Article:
Now that 2021 is well underway, have you found that some of your employees have been underperforming to the point where you’ve considered letting them go? Despite new practices and efforts your company may have made at the start of the year to spark better employee engagement, there will always be some workers who just aren’t successfully fulfilling their roles. If you’ve been dealing with some troubling employees, it may be time to make some cuts and trim down your team. However, knowing when to make the final decision to fire can often be the most difficult part. Here are four steps that can be taken to help you decide when it’s time to move forward with letting an employee go:
Have a private discussion.
Having a private one-on-one meeting with the employee is the first step to understanding their current mindset and how they personally feel about their performance. If the employee expresses having many struggles or challenges on the job (either personally or professionally), it’s only fair to discuss these difficulties in detail and pinpoint exactly what has been causing them to fall short on their performance. In some cases, you, as the employer, may need to make some adjustments to better accommodate a worker’s needs, such as providing more scheduling flexibility or mentorship. Based on the employee’s attitude on improving, you can determine whether they have what it takes to move forward in their role.
Often employees’ performance can suffer because they no longer understand the expectations they need to meet in fulfilling their responsibilities. It’s worth having a discussion with the employee in which you revisit shared expectations and make sure they recognize specifically what parts of their performance need attention. It’s also beneficial to work with them on setting short-term and long-term goals for improvement. Putting goals in writing – and helping the employee develop an action plan around achieving them – will make this process more intentional and ensure both parties (employer and employee) understand what needs to be done. Lastly, scheduling a meeting one or two months later to discuss the employee’s progress will hold them accountable for their performance and give you a chance to re-evaluate whether they are pulling their weight.
Provide ongoing training and development.
Effective training and development is often the foundation of employee success, and existing staff often need training and development just as much as new employees! Providing a “refresher training” every few months can be instrumental in getting underachieving employees back up to speed with new practices, procedures, and systems implemented at your workplace. Furthermore, it will give your staff the opportunity to ask questions and gain more confidence in a team-oriented setting without feeling like they have nowhere to turn for help or guidance. During this process, if you discover an underachieving employee not taking re-training seriously, this is a clear sign they may be showing little promise in making improvement or advancing within your organization.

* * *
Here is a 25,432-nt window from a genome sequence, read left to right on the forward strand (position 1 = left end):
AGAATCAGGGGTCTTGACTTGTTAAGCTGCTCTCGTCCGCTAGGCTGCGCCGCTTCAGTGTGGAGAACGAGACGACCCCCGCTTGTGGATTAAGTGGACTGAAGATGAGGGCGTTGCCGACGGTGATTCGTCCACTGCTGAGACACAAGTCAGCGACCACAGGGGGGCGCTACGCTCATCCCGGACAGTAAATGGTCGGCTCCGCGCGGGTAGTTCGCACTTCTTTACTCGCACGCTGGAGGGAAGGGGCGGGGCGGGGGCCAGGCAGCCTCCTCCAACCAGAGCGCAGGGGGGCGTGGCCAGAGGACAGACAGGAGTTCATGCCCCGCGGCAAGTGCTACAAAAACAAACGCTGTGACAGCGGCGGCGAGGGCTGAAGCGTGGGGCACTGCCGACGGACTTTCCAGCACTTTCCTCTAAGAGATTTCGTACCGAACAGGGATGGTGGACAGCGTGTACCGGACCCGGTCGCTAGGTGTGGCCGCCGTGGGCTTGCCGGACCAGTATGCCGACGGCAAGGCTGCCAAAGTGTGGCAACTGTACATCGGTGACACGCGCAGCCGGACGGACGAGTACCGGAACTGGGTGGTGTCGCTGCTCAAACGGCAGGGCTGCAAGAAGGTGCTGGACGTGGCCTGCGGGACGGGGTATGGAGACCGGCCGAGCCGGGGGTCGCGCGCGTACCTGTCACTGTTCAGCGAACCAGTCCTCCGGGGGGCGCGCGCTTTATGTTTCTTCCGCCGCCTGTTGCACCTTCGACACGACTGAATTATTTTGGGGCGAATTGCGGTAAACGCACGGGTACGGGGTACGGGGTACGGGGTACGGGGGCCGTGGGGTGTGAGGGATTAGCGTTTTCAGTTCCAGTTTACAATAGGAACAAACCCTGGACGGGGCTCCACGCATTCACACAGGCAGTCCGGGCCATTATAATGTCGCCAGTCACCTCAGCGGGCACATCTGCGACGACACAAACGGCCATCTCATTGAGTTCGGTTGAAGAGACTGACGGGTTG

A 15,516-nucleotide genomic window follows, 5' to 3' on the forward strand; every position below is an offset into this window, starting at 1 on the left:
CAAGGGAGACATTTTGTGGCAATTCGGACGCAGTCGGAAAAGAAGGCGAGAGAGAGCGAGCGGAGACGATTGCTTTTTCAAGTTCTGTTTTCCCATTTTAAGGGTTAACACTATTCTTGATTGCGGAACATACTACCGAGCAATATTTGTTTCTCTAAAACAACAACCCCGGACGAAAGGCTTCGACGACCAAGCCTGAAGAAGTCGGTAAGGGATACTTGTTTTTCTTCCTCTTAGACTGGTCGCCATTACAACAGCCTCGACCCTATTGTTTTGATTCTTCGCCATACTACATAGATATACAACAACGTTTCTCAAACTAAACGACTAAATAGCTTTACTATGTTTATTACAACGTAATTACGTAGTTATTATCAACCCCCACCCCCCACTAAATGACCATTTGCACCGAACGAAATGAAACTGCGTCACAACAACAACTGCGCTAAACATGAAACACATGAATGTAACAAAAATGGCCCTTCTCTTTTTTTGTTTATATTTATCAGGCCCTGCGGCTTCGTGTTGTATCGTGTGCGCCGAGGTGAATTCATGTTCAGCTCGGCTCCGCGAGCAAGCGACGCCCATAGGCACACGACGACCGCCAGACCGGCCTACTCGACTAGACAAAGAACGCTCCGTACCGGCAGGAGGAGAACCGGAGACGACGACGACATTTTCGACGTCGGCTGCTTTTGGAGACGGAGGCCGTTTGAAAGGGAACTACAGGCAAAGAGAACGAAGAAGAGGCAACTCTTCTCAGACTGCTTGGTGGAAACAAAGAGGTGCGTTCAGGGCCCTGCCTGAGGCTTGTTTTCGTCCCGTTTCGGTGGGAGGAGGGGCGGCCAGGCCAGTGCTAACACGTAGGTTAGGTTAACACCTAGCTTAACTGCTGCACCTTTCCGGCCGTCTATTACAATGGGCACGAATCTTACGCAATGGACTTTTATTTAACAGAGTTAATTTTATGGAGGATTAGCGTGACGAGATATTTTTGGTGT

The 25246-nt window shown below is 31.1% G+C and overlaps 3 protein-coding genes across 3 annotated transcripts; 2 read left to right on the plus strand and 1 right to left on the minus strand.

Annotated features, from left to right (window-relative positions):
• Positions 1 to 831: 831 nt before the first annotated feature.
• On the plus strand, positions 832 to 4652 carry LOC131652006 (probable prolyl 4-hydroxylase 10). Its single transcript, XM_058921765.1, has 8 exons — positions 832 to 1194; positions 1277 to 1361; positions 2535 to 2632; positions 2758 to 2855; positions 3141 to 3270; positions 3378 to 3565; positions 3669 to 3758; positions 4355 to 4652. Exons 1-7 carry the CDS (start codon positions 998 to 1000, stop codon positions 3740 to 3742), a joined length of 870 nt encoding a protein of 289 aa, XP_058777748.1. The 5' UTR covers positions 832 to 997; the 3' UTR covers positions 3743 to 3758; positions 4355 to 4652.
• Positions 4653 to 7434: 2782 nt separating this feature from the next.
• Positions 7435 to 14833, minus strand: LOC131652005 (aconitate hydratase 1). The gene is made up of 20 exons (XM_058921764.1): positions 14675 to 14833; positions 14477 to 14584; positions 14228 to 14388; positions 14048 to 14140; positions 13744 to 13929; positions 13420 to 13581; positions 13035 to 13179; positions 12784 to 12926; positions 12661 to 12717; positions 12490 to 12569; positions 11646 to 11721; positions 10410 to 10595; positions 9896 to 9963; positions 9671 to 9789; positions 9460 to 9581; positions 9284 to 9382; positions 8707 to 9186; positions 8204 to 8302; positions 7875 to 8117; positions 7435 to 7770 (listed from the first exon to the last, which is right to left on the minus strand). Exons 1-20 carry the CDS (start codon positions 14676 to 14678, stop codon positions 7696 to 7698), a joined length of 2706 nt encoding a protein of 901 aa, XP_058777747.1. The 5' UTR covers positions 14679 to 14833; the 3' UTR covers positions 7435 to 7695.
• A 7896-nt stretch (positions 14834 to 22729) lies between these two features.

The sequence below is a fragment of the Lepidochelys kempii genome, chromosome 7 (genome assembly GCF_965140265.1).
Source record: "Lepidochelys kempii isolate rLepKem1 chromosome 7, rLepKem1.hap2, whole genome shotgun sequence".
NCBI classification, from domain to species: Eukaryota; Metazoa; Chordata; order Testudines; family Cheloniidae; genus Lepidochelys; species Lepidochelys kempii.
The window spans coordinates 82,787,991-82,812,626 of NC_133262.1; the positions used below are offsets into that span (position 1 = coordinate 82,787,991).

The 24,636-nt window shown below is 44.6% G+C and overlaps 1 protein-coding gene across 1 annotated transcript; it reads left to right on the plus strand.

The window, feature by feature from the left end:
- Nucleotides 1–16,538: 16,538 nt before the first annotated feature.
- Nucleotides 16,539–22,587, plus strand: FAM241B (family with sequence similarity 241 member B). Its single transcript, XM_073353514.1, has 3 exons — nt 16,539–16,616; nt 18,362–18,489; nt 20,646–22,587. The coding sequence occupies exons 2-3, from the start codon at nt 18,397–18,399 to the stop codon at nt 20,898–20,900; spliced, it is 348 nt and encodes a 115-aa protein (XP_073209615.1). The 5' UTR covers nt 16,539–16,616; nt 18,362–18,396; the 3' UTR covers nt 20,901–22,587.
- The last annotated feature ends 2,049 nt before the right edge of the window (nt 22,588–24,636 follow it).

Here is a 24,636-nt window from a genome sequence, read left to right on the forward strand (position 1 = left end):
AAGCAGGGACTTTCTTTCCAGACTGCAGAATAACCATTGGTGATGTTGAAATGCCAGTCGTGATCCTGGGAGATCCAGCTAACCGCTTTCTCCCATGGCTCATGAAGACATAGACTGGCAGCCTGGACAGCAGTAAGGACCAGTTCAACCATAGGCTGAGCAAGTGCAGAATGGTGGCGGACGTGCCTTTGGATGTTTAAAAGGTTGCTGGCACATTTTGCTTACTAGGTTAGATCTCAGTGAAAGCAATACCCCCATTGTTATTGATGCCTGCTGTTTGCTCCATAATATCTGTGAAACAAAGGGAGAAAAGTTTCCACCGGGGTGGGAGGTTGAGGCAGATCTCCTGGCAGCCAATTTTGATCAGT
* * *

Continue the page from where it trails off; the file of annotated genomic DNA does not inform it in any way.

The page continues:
Document and follow up.
Taking the steps above will mean very little unless you make the effort to fully document an employee’s performance and make note of their actions or behaviors of concern. With the exception of a zero-tolerance action that would call for an instant firing, everything related to an employee’s performance should be thoroughly documented by their manager(s), including performance reviews, conversations, encounters, co-worker feedback, and any major or minor situations (good or bad) that arise concerning the employee. Furthermore, after your initial meetings with the employee, it will be important to regularly check-in to see how they’re doing in terms of their performance and areas of improvement. If the employee has shown little to no progress after being given a fair chance to make changes, it’s safe to say that entering the “firing” stage will then be appropriate.
Making the decision to fire an employee is never easy; however, taking employee performance seriously will ultimately keep your company running at an optimal level – and earn you the utmost respect from your top performers. Most importantly, building a team of committed staff who continually work together to meet organizational goals will allow your organization to maintain a fair and collaborative culture.
Is your company finding it increasingly difficult to attract and retain quality employees? If you’re currently growing your workforce, learn how the experienced talent acquisition experts at HH Staffing can help you build your dream team this year.
Until Next Time,
Your Staffing Partner, Darrin Rohr- President, CEO, and Chief Servant
Current owner of HH Staffing and Former Chief HR Officer for several successful Multinational Fortune 500 Companies. Brings a fresh perspective from decades of experiences creating Great Workplace Cultures by building high-performance teams while leading and managing people from all different backgrounds. HH Staffing is headquartered in Sarasota, Florida, and is uniquely positioned to serve both local and national clients.